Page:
Charity – The Next Social Experiment?


For those of you who know me on other social outlets, you’ll know that I participated a couple weeks back in the ALS Ice Bucket Challenge.  I likewise made a donation to ALS research through the national ALS organization as well as a personal charitable cause dedicated to a couple friends who are battling the disease every day.

In the interest of fair disclosure, I did not donate because I felt compelled or obligated to out of fulfillment of the “social obligation” presented by “being challenged”.  I did not donate because I think ALS is the “worst” disease imaginable or because I think it’s responsible for the most amount of deaths annually in this country.  I didn’t even donate because I think it’s a cause that is wildly under publicized.  To be honest?  I’m not quite sure why I donated.  I do know that I do not donate nearly as much as I probably should from a relative percentage of disposable income standpoint.  I do not do nearly as much reflection as I should in terms of what causes I am an adamant supporter of (though I promise there are causes to which I donate with a regular frequency – so it’s not like I’m a completely heartless or passionless person!).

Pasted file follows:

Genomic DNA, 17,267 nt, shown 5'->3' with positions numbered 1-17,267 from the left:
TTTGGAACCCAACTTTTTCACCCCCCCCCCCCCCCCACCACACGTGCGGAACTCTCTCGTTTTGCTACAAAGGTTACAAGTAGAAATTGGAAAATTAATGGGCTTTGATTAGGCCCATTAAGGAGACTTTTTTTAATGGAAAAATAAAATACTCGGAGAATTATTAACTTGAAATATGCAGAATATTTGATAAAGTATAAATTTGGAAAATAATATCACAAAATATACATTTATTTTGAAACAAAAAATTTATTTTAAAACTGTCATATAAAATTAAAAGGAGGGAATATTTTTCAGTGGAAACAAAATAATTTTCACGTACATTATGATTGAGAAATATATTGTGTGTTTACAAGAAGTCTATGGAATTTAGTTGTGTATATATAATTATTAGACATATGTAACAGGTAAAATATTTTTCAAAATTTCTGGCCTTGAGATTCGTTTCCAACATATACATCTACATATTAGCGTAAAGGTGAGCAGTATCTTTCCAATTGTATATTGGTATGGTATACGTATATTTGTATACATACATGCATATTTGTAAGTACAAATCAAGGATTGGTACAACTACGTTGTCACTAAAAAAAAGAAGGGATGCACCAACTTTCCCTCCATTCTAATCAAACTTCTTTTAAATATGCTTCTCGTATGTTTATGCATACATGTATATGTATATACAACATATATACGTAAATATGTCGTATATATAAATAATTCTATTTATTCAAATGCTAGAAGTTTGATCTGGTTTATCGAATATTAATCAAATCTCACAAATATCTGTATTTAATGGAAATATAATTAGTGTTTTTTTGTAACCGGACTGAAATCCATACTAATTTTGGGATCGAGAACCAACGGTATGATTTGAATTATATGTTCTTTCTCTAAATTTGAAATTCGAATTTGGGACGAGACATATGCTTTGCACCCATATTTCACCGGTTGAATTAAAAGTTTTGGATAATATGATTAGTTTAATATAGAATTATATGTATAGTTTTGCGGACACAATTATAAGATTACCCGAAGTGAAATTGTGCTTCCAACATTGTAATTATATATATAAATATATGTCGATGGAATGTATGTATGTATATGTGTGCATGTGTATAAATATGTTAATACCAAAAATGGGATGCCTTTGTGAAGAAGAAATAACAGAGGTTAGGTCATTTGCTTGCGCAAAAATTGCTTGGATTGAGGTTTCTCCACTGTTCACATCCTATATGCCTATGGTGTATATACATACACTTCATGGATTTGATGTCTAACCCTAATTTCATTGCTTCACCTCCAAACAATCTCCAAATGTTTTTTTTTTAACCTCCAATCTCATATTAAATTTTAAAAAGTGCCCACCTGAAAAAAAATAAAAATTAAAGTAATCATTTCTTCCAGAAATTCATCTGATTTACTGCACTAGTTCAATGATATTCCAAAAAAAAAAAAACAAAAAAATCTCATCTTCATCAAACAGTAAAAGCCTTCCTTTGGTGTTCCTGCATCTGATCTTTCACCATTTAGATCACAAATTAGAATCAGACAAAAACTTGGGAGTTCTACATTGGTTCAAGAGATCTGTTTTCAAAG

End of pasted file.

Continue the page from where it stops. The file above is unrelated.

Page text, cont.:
It all raises an interesting socioeconomic debate or forum though…  What has the social age and new ways to add gamification to something as age-old as donating to charity really done for the total charity landscape?

I found a great infographic related to recent social (and/or specific, targeted event-based) campaigns and the amount of money they’ve raised versus, conversely, the number of deaths annually.  This of course doesn’t take into account a number of factors (how much money has been spent historically on research, how “close” we may be to cures or remedies, etc), but does present a fascinating side-by-side for a couple major diseases.

What do you think?  Have the Susan G Komen foundation and other similar social/event-based pushes helped or hurt the overall cause?  While they undoubtedly have probably raised overall donations – are they taking away from a fair distribution across other diseases that aren’t “marketed” (awful term when talking about this – but I fear it may be the “new norm”) as well?

Til Next Time,


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